New idea being funded for Phase I NIAC research, to be undertaken by aerospace firm, SpaceWorks, led by John Bradford. Phase I is for feeling out the next steps in developing the idea to a higher “Technology Readiness Level”, the standard for assessing practicality of concepts that NASA uses. The SpaceWorks NIAC abstract has the following description of the stasis-equipped Mars vehicle:
The habitat is envisioned as a very small, pressurized module that is docked around a central node/airlock permitting direct access to the Mars ascent/descent vehicle and Earth entry capsule by the crew. We believe the crew habitat mass can be reduced to only 5-7 mt (for a crew of 4-6), compared to 20-50 mt currently. The total habitat module volume would be on the order of 20 m3, compared to 200 m3 for most current designs.
The interesting thing about that mass-figure is that SpaceX’s Falcon Heavy should be able to throw a capsule of that mass, with sufficient aeroshell for braking and fuel for landing, to Mars. Such a One-Way ride, with 4-6 months of the interplanetary cruise in torpor, would be for colonists only or for cheap crew transport, if a separate return system is available. Call it the Martian “Sleeper-Car (Coach Class)”. If we got serious about colonizing Mars, then it might be a bargain basement approach used by smaller groups wanting to stake their own claim on the Red Planet. Presently the cost would be ~$200 million, factoring in the cost of developing the torpor system, but with a successful fully-reusable version of the Falcon Heavy’s lower stages (the Mars-Injection Stage would be slung into a “never-to-return” trajectory by just doing its job) the cost might drop significantly. Mass-production would allow thousands to launch to Mars, One-way, for perhaps ~$1 M/person.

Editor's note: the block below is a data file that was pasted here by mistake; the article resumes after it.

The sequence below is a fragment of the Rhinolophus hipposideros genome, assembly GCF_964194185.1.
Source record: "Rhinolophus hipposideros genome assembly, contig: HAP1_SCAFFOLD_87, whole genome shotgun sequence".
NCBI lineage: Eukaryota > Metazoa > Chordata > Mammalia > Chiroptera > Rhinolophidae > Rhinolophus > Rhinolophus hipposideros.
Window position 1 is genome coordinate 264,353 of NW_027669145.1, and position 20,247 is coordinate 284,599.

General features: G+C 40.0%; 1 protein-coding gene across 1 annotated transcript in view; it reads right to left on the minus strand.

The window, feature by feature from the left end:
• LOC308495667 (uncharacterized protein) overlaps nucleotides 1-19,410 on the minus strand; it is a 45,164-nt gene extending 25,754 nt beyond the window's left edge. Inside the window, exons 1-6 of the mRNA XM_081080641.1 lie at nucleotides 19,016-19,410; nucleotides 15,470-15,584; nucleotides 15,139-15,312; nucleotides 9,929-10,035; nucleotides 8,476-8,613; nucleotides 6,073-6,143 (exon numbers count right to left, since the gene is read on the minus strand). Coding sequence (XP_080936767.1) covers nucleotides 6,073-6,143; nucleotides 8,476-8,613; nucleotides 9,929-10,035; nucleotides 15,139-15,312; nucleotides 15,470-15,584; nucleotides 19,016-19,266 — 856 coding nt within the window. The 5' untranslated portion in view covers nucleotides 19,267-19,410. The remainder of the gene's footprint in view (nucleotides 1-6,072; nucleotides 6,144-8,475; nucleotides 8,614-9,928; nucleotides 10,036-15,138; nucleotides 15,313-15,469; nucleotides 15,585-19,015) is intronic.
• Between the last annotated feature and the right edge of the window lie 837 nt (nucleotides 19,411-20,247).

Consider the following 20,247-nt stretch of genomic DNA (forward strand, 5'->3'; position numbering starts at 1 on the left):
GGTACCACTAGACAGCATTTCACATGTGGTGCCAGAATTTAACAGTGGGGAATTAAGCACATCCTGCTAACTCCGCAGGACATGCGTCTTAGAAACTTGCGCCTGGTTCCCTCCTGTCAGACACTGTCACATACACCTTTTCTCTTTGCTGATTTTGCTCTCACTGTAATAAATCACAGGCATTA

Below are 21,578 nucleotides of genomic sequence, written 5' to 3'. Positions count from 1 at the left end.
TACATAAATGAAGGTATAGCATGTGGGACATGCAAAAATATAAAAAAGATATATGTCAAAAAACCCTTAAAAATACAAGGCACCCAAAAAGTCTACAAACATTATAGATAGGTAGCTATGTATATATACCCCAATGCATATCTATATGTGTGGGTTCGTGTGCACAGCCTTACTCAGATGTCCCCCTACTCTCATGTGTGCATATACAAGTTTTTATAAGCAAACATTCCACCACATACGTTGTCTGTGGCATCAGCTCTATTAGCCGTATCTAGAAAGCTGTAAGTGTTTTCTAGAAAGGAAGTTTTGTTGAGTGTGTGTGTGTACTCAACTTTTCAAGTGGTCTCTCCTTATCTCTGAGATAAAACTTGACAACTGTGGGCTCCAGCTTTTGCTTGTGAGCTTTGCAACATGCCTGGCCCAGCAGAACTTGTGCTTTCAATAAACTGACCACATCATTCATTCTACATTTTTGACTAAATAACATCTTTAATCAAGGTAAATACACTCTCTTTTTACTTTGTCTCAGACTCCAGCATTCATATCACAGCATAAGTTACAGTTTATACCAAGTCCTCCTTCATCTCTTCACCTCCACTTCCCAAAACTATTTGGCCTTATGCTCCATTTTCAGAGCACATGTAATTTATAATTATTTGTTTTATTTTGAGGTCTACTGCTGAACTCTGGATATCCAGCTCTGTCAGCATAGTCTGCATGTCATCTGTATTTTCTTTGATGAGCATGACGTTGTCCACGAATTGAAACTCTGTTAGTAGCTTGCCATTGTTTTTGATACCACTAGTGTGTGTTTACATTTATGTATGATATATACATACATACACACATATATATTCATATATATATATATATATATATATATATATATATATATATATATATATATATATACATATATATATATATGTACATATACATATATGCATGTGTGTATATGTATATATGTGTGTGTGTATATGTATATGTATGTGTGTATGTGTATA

Presently Mars isn’t very hospitable, but with sufficient motivation, we could build a thriving colony in one (or more) of the vast lava tubes that have been revealed via orbital cameras. If C/2013 A1 (Siding Spring) were to smash into a Martian Polar Cap, 19 October 2014, then the release of water vapour and carbon dioxide (presently enclathrated in the Cap or frozen in the soil) might induce a shift to a more clement Mars, as I have blogged previously. We might then find the motivation to fly the “Sleeper-Car” to Mars.